If you live somewhere like Las Vegas, you will likely find yourself needing to lower the calcium hardness of your pool. This happens because the tap water in Las Vegas is already very hard and will scale up your pool if you aren’t careful.

Lowering calcium hardness in a pool isn’t easy, as you will likely need to drain some of the current water, and replace it with filtered water. Don’t just use tap water to replace it as this may only contribute to or continue the problem. 

You can also use pool flocculant (on Amazon). To use this compound, you’ll need to turn off your filter and pump before you add it to the pool. After you add it, it will form clumps with the calcium and sink to the bottom of your pool. You can then use a pool vacuum to remove these clumps.

As a last resort, you can also add muriatic acid to the water. This won’t actually lower the calcium hardness, but it can help bring your water into a balance where it is less likely to damage your pool. 

Tips for Maintaining Calcium Hardness Levels

Water testing test kit in girl hand over crystal clear swimming pool water background

As you can see, calcium hardness is a tricky aspect to balance. Therefore it is best if once you get it balanced, you take steps to maintain this balance. Here are some tips for maintaining calcium hardness. 

  • Keep your pool clean from debris by skimming your pool regularly
  • Test your water frequently and make adjustments when needed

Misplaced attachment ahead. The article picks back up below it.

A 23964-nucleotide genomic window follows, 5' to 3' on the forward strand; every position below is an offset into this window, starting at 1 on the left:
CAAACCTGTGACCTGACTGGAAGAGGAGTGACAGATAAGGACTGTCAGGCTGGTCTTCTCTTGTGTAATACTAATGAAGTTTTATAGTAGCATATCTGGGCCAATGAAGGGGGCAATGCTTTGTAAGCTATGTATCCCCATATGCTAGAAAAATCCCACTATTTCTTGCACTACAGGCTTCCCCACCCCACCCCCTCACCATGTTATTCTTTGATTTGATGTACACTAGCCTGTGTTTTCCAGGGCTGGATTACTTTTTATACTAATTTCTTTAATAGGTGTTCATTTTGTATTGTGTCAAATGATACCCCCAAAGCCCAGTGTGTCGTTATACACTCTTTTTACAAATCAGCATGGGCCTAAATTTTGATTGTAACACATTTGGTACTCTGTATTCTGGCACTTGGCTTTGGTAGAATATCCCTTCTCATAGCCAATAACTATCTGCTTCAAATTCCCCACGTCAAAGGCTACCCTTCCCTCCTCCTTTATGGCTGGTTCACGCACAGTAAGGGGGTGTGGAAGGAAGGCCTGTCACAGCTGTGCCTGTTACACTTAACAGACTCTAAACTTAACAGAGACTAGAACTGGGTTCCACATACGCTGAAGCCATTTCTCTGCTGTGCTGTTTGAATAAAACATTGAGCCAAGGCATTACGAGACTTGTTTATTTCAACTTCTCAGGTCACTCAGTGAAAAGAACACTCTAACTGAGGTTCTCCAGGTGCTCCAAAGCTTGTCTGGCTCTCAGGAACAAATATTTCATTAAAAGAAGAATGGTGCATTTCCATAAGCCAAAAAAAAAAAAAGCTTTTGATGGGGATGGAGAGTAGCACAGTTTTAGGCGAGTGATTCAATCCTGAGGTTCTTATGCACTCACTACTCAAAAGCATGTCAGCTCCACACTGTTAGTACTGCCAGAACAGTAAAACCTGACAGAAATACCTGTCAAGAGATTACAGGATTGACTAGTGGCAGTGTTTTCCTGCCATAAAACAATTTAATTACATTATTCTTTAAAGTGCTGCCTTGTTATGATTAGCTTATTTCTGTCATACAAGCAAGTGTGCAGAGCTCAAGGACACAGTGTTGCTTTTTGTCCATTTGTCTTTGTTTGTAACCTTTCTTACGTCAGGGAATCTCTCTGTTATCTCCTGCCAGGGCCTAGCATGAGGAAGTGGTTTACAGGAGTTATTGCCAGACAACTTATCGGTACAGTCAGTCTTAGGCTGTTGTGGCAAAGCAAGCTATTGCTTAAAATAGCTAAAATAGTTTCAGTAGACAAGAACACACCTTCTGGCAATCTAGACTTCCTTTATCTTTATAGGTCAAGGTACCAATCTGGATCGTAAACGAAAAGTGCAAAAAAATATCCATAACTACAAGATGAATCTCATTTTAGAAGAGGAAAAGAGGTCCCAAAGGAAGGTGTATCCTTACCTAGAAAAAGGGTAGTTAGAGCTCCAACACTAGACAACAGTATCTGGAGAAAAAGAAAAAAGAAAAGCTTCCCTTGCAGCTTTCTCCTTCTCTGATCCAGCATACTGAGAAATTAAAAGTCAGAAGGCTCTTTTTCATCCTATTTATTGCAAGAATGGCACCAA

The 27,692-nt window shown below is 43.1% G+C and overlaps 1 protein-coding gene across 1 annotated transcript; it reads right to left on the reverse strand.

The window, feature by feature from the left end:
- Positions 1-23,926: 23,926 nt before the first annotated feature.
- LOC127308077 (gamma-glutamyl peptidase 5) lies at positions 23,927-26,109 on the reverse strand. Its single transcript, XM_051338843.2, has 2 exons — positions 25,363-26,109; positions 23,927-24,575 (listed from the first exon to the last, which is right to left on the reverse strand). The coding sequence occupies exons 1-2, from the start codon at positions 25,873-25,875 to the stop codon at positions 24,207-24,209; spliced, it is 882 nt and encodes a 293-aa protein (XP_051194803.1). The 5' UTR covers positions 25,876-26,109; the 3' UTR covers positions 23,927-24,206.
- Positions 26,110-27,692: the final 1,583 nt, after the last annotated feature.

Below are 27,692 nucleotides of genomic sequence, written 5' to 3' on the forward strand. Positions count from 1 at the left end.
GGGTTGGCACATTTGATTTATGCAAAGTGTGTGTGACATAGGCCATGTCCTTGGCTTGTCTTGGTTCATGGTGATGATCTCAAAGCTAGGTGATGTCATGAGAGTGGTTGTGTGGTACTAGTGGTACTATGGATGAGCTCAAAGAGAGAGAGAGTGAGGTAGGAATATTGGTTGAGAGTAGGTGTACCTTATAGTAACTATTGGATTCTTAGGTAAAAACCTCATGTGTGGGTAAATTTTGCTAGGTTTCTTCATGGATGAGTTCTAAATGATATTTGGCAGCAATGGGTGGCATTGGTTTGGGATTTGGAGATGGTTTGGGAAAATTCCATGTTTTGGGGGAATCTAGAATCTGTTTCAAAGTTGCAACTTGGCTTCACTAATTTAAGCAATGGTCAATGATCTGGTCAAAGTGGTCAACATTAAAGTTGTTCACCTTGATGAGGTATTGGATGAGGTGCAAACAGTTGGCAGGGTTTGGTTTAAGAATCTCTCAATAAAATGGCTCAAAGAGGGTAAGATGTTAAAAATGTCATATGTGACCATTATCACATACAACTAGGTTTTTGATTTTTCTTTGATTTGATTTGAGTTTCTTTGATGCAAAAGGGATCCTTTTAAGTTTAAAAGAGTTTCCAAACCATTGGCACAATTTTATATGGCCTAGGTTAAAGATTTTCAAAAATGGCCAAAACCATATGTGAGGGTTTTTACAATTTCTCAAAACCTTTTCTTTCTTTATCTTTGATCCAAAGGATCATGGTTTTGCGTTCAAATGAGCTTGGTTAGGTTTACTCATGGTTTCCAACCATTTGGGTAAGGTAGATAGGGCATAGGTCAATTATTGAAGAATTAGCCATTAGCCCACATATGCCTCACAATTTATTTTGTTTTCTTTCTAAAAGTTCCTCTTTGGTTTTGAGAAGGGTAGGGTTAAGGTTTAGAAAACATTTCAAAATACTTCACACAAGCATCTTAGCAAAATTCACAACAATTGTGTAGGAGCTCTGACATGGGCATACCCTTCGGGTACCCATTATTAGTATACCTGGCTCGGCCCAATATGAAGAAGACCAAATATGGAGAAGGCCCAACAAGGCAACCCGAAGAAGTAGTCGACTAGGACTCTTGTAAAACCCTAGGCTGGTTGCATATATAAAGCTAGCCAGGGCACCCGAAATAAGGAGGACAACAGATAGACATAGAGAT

• Keep the pH balanced
  • Keep the alkalinity balanced
  • Never wait when it comes to rebalancing your pool water (as issues will only get worse!)
  • Always investigate any scaling on the side of your pool

What Happens if Pool Water is Too Hard?

Pool water, when it is too hard, contains too many minerals so the water will try to rid itself of these minerals. It will do so by depositing them on the sides and bottom of your pool. 

These deposits will look like white flakes and can irritate the skin and eyes of swimmers. They can also look quite unsightly and get dragged into your home on wet feet. Hard water will cloud your pool, and this cloudiness will not clear up after a shock treatment. 

Once you have calcium deposits on the side of your pool, they are a pain to get rid of, so it is a good idea to keep your pool in balance to begin with. 

What Happens if Pool Water is Too Soft?

Pool water that is too soft lacks the minerals it needs. It will therefore try to take these minerals from any source it can find. 

This makes the water corrosive, and if your pool is made of cement or tile, the water will begin to dig into it. As a result, the bottom of your pool may become increasingly uneven, and the nice tiles you paid so much to install can become damaged. The pool water may also corrode the plaster used to keep tiles in place.

Not to mention that soft water can corrode metal, meaning the pipes and filter of your pool may be damaged and require expensive repairs. As long as you stay on top of your calcium hardness levels, this shouldn’t be a problem, but as you can imagine soft water can become expensive very quickly.